Browse Prior Art Database

Stepper Motor Control

IP.com Disclosure Number: IPCOM000040238D
Original Publication Date: 1987-Oct-01
Included in the Prior Art Database: 2005-Feb-02
Document File: 2 page(s) / 41K

Publishing Venue

IBM

Related People

Bancroft, CE: AUTHOR [+2]

Abstract

A technique is described whereby an IBM Personal Computer (PC), or similar microcomputers, can control up to 32 stepper motors from a single circuit card added to the computer. The concept is unique in that it enables one computer to control many automated applications which use stepper motors, while still allowing card slots in the computer to be available for other functions. This is accomplished by using the digital output (DO) portion of a digital input/digital output (DI/DO) circuit board to control the stepper motors. The implementation of the controls through the DO circuits provides the ability to generate three signals for each stepper motor - pulse, direction and mode. A square wave on the pulse signal line instructs the motor to advance one step.

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Stepper Motor Control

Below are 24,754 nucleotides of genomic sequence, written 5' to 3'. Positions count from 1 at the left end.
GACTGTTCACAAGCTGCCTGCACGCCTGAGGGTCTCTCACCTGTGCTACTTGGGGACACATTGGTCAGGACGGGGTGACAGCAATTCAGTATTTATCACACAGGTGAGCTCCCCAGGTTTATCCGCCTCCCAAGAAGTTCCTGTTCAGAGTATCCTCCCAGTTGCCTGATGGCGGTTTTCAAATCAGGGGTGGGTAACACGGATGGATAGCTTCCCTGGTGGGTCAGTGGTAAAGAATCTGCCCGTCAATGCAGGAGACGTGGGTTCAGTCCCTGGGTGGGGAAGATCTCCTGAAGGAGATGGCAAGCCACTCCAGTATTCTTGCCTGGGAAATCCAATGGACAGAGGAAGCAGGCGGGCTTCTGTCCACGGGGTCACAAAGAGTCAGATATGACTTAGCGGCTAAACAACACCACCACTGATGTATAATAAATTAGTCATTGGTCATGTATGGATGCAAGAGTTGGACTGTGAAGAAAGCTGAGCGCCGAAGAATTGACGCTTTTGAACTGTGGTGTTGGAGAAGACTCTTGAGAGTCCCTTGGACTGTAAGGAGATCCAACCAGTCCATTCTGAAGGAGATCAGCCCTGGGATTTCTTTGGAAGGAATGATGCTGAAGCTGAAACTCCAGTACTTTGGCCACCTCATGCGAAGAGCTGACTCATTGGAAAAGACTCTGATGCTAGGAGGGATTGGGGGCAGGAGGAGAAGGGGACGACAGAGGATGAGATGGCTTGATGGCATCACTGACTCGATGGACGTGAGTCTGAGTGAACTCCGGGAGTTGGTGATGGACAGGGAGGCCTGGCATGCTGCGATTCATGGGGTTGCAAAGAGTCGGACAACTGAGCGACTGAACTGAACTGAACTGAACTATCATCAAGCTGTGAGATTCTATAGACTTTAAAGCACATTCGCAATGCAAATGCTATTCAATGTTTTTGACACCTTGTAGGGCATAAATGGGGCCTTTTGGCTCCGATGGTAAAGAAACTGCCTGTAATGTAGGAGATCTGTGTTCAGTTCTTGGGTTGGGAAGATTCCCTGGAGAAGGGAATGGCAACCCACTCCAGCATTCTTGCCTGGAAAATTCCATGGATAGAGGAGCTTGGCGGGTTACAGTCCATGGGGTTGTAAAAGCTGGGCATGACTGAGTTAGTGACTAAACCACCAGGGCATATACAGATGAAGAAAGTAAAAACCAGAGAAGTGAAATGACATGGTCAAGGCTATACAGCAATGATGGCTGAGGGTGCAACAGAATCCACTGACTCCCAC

A technique is described whereby an IBM Personal Computer (PC), or similar microcomputers, can control up to 32 stepper motors from a single circuit card added to the computer. The concept is unique in that it enables one computer to control many automated applications which use stepper motors, while still allowing card slots in the computer to be available for other functions. This is accomplished by using the digital output (DO) portion of a digital input/digital output (DI/DO) circuit board to control the stepper motors. The implementation of the controls through the DO circuits provides the ability to generate three signals for each stepper motor - pulse, direction and mode. A square wave on the pulse signal line instructs the motor to advance one step. The voltage level on the direction signal line indicates whether the rotation of the stepper motor is to be clockwise or counterclockwise. The mode signal line controls the advance of the stepper motor, full or a half step, for each pulse generated. The three signals - direction, pulse and mode, are converted by a translator board into the phases necessary to operate a pair of motors. An example of the implementation is shown in the figure. Since commercially available DI/DO feature boards usually operate in groups of eight bits, from one to eight stepper motors may be operated using one instruction loop. This is accomplished by wiring all eight pulse signals to the same group of eight bi...